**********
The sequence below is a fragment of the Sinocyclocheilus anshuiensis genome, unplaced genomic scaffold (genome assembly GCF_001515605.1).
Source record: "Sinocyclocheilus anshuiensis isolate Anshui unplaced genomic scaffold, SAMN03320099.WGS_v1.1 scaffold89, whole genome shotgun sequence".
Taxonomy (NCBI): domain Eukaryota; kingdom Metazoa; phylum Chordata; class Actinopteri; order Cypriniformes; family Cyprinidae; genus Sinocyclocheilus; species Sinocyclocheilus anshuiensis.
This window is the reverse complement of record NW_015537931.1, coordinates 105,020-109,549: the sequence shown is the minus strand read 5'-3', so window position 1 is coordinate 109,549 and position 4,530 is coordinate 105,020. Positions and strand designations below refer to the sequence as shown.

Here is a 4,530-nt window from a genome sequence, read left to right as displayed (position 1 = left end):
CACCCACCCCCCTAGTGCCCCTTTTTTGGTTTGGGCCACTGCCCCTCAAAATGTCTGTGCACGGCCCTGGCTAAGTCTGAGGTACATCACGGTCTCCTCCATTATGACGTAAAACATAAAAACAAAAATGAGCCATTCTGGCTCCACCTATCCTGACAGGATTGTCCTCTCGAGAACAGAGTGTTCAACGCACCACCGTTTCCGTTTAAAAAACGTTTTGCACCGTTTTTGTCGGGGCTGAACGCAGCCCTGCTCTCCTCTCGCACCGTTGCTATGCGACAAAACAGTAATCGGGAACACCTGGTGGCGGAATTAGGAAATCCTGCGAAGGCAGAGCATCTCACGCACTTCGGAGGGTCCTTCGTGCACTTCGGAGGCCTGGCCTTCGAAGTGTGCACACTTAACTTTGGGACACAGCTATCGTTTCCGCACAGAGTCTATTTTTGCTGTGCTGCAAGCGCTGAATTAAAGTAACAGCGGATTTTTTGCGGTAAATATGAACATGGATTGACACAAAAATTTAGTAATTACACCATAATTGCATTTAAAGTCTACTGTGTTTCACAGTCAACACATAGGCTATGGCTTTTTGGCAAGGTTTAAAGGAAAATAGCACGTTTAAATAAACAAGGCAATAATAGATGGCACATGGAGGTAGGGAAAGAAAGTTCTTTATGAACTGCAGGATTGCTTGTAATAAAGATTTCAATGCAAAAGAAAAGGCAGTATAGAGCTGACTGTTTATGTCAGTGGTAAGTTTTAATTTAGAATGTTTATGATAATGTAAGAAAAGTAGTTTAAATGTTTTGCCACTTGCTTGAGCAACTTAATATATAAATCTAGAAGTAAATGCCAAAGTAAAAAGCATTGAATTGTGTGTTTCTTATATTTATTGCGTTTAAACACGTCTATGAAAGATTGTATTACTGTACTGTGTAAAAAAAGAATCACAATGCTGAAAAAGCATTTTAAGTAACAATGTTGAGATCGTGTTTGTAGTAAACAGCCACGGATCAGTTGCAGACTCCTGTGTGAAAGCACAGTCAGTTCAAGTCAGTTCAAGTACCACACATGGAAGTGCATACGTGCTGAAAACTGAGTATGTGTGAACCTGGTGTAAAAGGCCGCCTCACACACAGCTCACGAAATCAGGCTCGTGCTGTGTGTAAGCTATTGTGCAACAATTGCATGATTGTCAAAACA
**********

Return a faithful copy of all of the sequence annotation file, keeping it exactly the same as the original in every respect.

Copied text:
The sequence below is a fragment of the Sinocyclocheilus anshuiensis genome, unplaced genomic scaffold (genome assembly GCF_001515605.1).
Source record: "Sinocyclocheilus anshuiensis isolate Anshui unplaced genomic scaffold, SAMN03320099.WGS_v1.1 scaffold89, whole genome shotgun sequence".
Taxonomy (NCBI): domain Eukaryota; kingdom Metazoa; phylum Chordata; class Actinopteri; order Cypriniformes; family Cyprinidae; genus Sinocyclocheilus; species Sinocyclocheilus anshuiensis.
This window is the reverse complement of record NW_015537931.1, coordinates 105,020-109,549: the sequence shown is the minus strand read 5'-3', so window position 1 is coordinate 109,549 and position 4,530 is coordinate 105,020. Positions and strand designations below refer to the sequence as shown.

Here is a 4,530-nt window from a genome sequence, read left to right as displayed (position 1 = left end):
CACCCACCCCCCTAGTGCCCCTTTTTTGGTTTGGGCCACTGCCCCTCAAAATGTCTGTGCACGGCCCTGGCTAAGTCTGAGGTACATCACGGTCTCCTCCATTATGACGTAAAACATAAAAACAAAAATGAGCCATTCTGGCTCCACCTATCCTGACAGGATTGTCCTCTCGAGAACAGAGTGTTCAACGCACCACCGTTTCCGTTTAAAAAACGTTTTGCACCGTTTTTGTCGGGGCTGAACGCAGCCCTGCTCTCCTCTCGCACCGTTGCTATGCGACAAAACAGTAATCGGGAACACCTGGTGGCGGAATTAGGAAATCCTGCGAAGGCAGAGCATCTCACGCACTTCGGAGGGTCCTTCGTGCACTTCGGAGGCCTGGCCTTCGAAGTGTGCACACTTAACTTTGGGACACAGCTATCGTTTCCGCACAGAGTCTATTTTTGCTGTGCTGCAAGCGCTGAATTAAAGTAACAGCGGATTTTTTGCGGTAAATATGAACATGGATTGACACAAAAATTTAGTAATTACACCATAATTGCATTTAAAGTCTACTGTGTTTCACAGTCAACACATAGGCTATGGCTTTTTGGCAAGGTTTAAAGGAAAATAGCACGTTTAAATAAACAAGGCAATAATAGATGGCACATGGAGGTAGGGAAAGAAAGTTCTTTATGAACTGCAGGATTGCTTGTAATAAAGATTTCAATGCAAAAGAAAAGGCAGTATAGAGCTGACTGTTTATGTCAGTGGTAAGTTTTAATTTAGAATGTTTATGATAATGTAAGAAAAGTAGTTTAAATGTTTTGCCACTTGCTTGAGCAACTTAATATATAAATCTAGAAGTAAATGCCAAAGTAAAAAGCATTGAATTGTGTGTTTCTTATATTTATTGCGTTTAAACACGTCTATGAAAGATTGTATTACTGTACTGTGTAAAAAAAGAATCACAATGCTGAAAAAGCATTTTAAGTAACAATGTTGAGATCGTGTTTGTAGTAAACAGCCACGGATCAGTTGCAGACTCCTGTGTGAAAGCACAGTCAGTTCAAGTCAGTTCAAGTACCACACATGGAAGTGCATACGTGCTGAAAACTGAGTATGTGTGAACCTGGTGTAAAAGGCCGCCTCACACACAGCTCACGAAATCAGGCTCGTGCTGTGTGTAAGCTATTGTGCAACAATTGCATGATTGTCAAAACA